What is value of a 1989 10/22 in excellant condition?

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around here the 'used' carbines run in the $150-175 range, boxed a bit more, extras , a bit more, and , if stainless, or if a sporter (RSI) or having a walnut stock, again, a bit more........
NEW ones sell from $206 to $239 at ALL the local shops and bigger stores, yes there are some even more , they being "packages' stainless, scopes, and other options or extras
 

hittman

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Yeah, we need way way more information. Ruger's made dozens (... or hundreds? ...) of different variations of the 10/22.

Dan kinda nailed it ...... which one and what condition?
 

jerryb4

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It's a carbine with the wood stock & is prob. 90 of 100% in condition. Thanks for the input.
 

ADP3

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jerryb4,
A 1989 carbine like yours is more desirable to me than the currently made ones. Less plastic more metal. The older walnut stocked 10/22's are even more desirable. Yours in 90% condition with no stock damage but finish wear, all original parts and if it hasn't been abused from use or improper cleaning (cleaning rod abrading the bore at the muzzle) would bring $165 to $185 around here in a retail setting. Trade value would be 35 to 40% less.

Best Regards,
ADP3
 

Rocdoc

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ADP3 said:
.......(cleaning rod abrading the bore at the muzzle)

Honest question about your post: How can a cleaning rod abrade (damage) the bore at the muzzle? The cleaning rods I've seen/used ranged from fiberglass to aluminum to brass to wood on a ML. The only way steel barrels can be damaged by a cleaning rod is if it is made of a harder material than the rifle barrel. Are there steel cleaning rods out there? Maybe military issue? I don't know. Softer materials can be streaked onto harder materials, but softer materials can never scratch harder materials.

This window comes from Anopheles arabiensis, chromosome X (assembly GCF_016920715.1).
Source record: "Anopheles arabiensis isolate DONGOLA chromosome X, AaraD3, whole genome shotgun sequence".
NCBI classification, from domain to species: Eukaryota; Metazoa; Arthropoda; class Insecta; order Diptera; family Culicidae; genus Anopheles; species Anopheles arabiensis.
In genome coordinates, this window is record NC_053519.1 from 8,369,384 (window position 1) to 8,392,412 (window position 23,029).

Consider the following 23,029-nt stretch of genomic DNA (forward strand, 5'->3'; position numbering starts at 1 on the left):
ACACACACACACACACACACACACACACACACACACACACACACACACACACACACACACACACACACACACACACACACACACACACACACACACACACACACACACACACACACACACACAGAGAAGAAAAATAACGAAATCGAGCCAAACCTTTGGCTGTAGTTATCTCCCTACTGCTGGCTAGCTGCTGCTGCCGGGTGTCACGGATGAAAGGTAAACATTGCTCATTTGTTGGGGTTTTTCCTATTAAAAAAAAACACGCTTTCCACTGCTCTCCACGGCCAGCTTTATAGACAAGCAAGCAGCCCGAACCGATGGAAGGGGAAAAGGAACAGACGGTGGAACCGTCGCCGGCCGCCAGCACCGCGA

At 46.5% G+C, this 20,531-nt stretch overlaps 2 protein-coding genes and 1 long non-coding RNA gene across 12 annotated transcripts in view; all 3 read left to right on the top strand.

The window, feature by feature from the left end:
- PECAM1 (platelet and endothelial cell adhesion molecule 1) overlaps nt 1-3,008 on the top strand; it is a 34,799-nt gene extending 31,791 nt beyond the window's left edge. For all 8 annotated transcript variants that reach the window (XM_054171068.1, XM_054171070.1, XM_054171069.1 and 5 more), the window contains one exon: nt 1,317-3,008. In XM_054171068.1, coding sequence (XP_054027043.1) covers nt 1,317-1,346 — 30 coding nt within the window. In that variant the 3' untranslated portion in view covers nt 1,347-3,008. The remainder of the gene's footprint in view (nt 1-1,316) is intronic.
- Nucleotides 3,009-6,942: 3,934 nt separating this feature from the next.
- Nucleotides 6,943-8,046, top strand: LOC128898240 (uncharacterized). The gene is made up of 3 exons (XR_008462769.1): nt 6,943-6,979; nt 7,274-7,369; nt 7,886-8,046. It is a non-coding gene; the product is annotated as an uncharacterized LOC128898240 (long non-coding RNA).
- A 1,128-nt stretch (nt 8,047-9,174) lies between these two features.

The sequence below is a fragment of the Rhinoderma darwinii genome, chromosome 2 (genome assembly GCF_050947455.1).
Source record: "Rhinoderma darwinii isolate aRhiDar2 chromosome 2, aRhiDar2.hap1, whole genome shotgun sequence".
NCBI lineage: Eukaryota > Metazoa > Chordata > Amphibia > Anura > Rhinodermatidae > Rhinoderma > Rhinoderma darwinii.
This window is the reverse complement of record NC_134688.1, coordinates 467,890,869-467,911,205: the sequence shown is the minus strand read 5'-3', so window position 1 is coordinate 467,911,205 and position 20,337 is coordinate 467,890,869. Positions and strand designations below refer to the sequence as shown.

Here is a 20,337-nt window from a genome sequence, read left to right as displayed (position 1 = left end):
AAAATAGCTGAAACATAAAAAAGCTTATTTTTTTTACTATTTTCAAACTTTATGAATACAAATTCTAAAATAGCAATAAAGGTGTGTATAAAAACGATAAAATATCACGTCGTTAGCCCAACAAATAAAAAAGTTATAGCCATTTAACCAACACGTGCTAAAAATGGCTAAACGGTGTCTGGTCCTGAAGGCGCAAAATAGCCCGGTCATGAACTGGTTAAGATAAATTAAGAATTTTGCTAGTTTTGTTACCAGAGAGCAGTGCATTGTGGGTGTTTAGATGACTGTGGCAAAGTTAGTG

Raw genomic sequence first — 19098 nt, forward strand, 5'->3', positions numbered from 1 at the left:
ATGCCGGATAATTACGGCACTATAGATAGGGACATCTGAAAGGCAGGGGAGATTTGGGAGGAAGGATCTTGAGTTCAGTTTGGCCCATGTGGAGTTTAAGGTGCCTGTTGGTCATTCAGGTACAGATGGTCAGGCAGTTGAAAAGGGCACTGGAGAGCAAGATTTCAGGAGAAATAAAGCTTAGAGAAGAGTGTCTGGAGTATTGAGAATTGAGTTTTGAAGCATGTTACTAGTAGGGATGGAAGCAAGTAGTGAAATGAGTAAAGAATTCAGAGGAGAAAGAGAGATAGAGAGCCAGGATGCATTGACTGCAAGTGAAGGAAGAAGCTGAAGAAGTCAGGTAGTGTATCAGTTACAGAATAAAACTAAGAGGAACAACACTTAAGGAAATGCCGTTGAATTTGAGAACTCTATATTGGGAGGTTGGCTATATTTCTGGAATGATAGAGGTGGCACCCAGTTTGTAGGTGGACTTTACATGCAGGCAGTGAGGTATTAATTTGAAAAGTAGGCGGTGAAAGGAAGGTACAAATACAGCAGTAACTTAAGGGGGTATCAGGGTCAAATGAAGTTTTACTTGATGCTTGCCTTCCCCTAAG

ADP3

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Yep, there are steel cleaning rods out there in any caliber you can name. Water is softer than rock but give it enough time, pressure and motion and it wears away any rock. The worst offenders I'm aware of were GI's who scrubbed the heck out of their M-1's and let the rod rub against the muzzle. Look at a rack grade M-1 and you'll see what I mean. Any rod can cause uneven wear at the muzzle on the lands of the rifling and affect accuracy. Coated rods are less likely to do it, but if they pick up grit they can abrade as well.

Best Regards,
ADP3
 

dakota1911

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Mar 26, 2009
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Down here I don't see them very much in the gun stores I go to. I have one I got in the 70s for $49 I think and then put a 4 power Weaver on with Tipoff mounts. Nice rifle. Since it is the oldest one I have I took a picture when I got my takedown as the newest one. When you look at what the new ones go for I could see about $150-200 for a nice older one.

 
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